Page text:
Ocean energy developer Wavebob set to go under

Firm to tell investors it has run out of money

Ocean energy developer Wavebob looks set to be wound up next week when its board will tell investors, including State-owned Bord Gáis, that the company has run out of money.

Wavebob, set up in 1999 to develop a commercial system for converting wave energy into electricity, will hold shareholders’ and creditors’ meetings next week to place the company in liquidation.

The company has spent about €10 million to date, much of it raised from investors, including State-owned utility Bord Gáis, which put €1.8 million into Wavebob in 2010.

Chairman Padraig Berry confirmed yesterday that the board has concluded that the company cannot continue to trade. “Putting it simply, we have run out of money,” he said.


Mr Berry explained that the Sustainable Energy Authority of Ireland (SEAI) had refused a grant requested by the company, effectively spelling the end of the business. He explained that the grant was meant to act as bridging finance until the company could raise cash from investors in the middle of this year.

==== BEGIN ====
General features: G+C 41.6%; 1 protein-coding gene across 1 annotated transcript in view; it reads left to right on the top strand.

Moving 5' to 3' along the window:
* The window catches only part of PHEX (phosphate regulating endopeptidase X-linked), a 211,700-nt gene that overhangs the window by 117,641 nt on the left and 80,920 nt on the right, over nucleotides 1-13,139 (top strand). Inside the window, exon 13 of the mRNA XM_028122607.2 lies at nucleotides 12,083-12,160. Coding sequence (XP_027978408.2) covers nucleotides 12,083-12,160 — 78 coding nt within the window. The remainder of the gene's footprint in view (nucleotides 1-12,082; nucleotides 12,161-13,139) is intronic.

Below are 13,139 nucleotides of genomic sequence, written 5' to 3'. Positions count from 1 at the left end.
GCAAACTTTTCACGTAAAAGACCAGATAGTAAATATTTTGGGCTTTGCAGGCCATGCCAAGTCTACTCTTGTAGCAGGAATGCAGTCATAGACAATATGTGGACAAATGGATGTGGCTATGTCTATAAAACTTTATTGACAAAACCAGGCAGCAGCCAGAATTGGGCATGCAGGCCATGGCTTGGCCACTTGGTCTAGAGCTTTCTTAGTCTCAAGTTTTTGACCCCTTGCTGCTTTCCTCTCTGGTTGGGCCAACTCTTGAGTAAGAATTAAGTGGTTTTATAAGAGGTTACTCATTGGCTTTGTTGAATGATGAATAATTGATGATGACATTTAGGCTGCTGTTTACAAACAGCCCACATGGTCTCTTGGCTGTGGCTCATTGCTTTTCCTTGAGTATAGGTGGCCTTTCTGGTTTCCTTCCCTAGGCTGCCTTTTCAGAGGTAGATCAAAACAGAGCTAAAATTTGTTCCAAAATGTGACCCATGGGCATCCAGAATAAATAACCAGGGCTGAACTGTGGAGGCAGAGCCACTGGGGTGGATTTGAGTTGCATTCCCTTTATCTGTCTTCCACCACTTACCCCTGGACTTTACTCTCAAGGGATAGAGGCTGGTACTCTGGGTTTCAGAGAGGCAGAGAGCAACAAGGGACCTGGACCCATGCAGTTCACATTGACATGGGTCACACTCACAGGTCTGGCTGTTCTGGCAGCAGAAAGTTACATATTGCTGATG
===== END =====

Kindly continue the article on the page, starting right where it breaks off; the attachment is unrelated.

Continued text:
According to recent reports, Wavebob had been hoping to raise €10 million in fresh investment. Wavebob had been testing its systems off the west coast, was involved in development projects in Portugal and worked on a joint venture with Swedish company Vattenfall.

It had received grants from Enterprise Ireland, SEAI, the EU and even the US department of energy.

Developing a system for reliably and cheaply converting ocean energy into electricity was regarded as something of a holy grail by the clean tech industry, but Mr Berry agreed that it has proved elusive.

He explained that the industry is at least 10 years away from cracking a system that will deliver electricity at an affordable price for consumers and businesses from ocean energy.

However, he added that he believed it could deliver in the longer term, and that Wavebob’s approach could be made to work commercially.

Barry O'Halloran

Barry O'Halloran

Barry O’Halloran covers energy, construction, insolvency, and gaming and betting, among other areas